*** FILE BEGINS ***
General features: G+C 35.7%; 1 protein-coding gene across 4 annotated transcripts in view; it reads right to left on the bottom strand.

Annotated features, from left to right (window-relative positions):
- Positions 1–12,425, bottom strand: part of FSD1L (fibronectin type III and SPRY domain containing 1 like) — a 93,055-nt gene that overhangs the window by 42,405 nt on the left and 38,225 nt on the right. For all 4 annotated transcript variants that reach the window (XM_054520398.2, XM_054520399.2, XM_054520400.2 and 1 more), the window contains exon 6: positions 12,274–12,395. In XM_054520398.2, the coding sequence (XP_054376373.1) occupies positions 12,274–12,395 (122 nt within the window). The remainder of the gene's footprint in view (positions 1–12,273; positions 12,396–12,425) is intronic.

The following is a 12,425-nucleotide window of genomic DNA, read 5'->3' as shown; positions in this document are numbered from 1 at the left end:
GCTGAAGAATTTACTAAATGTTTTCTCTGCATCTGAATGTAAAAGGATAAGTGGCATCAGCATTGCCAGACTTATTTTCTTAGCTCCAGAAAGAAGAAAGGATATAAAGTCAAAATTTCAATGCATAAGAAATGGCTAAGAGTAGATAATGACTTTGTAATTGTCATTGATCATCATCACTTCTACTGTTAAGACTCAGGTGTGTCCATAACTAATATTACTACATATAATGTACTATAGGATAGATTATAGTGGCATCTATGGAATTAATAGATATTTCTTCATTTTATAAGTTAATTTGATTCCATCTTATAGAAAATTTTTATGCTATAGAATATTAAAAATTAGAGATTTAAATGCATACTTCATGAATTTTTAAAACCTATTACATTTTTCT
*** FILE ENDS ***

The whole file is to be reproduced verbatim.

General features: G+C 35.7%; 1 protein-coding gene across 4 annotated transcripts in view; it reads right to left on the bottom strand.

Annotated features, from left to right (window-relative positions):
- Positions 1–12,425, bottom strand: part of FSD1L (fibronectin type III and SPRY domain containing 1 like) — a 93,055-nt gene that overhangs the window by 42,405 nt on the left and 38,225 nt on the right. For all 4 annotated transcript variants that reach the window (XM_054520398.2, XM_054520399.2, XM_054520400.2 and 1 more), the window contains exon 6: positions 12,274–12,395. In XM_054520398.2, the coding sequence (XP_054376373.1) occupies positions 12,274–12,395 (122 nt within the window). The remainder of the gene's footprint in view (positions 1–12,273; positions 12,396–12,425) is intronic.

The following is a 12,425-nucleotide window of genomic DNA, read 5'->3' as shown; positions in this document are numbered from 1 at the left end:
GCTGAAGAATTTACTAAATGTTTTCTCTGCATCTGAATGTAAAAGGATAAGTGGCATCAGCATTGCCAGACTTATTTTCTTAGCTCCAGAAAGAAGAAAGGATATAAAGTCAAAATTTCAATGCATAAGAAATGGCTAAGAGTAGATAATGACTTTGTAATTGTCATTGATCATCATCACTTCTACTGTTAAGACTCAGGTGTGTCCATAACTAATATTACTACATATAATGTACTATAGGATAGATTATAGTGGCATCTATGGAATTAATAGATATTTCTTCATTTTATAAGTTAATTTGATTCCATCTTATAGAAAATTTTTATGCTATAGAATATTAAAAATTAGAGATTTAAATGCATACTTCATGAATTTTTAAAACCTATTACATTTTTCT